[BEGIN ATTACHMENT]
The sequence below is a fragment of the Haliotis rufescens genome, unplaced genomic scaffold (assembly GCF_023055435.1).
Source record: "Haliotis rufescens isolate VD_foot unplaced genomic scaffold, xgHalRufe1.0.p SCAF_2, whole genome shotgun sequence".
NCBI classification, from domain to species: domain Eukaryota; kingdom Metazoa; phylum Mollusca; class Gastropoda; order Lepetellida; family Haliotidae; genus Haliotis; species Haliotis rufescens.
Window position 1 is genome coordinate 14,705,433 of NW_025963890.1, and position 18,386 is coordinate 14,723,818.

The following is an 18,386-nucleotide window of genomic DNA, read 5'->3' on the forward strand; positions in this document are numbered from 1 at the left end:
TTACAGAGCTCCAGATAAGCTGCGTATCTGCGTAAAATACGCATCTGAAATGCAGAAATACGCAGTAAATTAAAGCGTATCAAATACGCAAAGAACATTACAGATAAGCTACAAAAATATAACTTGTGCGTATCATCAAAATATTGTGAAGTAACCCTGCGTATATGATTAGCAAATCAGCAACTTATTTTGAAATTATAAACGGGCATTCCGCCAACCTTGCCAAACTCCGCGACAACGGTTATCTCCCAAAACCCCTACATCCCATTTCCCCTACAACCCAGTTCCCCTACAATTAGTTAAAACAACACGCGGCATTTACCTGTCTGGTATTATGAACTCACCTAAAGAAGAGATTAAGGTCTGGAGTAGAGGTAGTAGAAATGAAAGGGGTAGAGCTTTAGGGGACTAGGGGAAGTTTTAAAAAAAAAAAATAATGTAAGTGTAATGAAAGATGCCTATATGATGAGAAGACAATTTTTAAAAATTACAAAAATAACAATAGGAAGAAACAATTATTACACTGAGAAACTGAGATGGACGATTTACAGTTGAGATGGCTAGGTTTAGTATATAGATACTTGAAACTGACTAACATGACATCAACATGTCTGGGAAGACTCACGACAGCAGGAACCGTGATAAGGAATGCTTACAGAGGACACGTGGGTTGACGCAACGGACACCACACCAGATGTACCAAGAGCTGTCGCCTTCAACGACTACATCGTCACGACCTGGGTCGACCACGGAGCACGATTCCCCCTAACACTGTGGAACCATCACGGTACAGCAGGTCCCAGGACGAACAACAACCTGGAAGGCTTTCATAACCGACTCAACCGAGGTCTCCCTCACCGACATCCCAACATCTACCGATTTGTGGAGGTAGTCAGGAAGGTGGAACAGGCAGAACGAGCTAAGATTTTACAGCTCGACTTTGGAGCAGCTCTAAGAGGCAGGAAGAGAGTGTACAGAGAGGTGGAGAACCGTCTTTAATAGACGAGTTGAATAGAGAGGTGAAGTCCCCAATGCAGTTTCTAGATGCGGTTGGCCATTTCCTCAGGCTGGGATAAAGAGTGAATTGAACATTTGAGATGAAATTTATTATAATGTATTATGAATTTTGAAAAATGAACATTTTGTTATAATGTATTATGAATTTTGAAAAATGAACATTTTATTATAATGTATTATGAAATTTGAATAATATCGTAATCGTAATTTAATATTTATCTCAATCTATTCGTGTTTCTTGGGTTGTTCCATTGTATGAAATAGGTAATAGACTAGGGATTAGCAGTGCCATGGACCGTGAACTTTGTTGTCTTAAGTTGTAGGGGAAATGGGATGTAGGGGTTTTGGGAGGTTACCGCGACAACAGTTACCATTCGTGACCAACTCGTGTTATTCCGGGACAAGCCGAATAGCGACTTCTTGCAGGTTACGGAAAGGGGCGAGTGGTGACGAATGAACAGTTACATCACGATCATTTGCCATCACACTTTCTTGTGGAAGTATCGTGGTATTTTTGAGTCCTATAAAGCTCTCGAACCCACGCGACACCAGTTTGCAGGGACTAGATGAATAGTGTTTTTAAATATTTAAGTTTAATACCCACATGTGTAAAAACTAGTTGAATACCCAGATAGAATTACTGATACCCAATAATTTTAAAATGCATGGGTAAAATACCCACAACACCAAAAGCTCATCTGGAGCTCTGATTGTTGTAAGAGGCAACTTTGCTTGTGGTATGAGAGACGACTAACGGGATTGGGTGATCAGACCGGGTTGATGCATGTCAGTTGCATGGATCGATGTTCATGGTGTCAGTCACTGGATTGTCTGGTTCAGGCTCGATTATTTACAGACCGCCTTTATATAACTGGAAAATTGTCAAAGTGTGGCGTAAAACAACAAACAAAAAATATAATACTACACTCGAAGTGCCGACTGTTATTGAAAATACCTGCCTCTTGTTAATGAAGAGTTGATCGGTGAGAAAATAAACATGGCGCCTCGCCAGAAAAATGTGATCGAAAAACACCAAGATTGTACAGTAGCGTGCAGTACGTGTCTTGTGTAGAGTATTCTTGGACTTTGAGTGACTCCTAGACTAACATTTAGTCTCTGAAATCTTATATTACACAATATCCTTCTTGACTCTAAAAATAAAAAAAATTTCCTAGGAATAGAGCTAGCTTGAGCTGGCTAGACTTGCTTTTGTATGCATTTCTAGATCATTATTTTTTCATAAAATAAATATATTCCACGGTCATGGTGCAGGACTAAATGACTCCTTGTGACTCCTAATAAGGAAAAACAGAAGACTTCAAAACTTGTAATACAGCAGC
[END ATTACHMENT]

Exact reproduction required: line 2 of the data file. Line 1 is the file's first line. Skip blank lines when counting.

Source record: "Haliotis rufescens isolate VD_foot unplaced genomic scaffold, xgHalRufe1.0.p SCAF_2, whole genome shotgun sequence".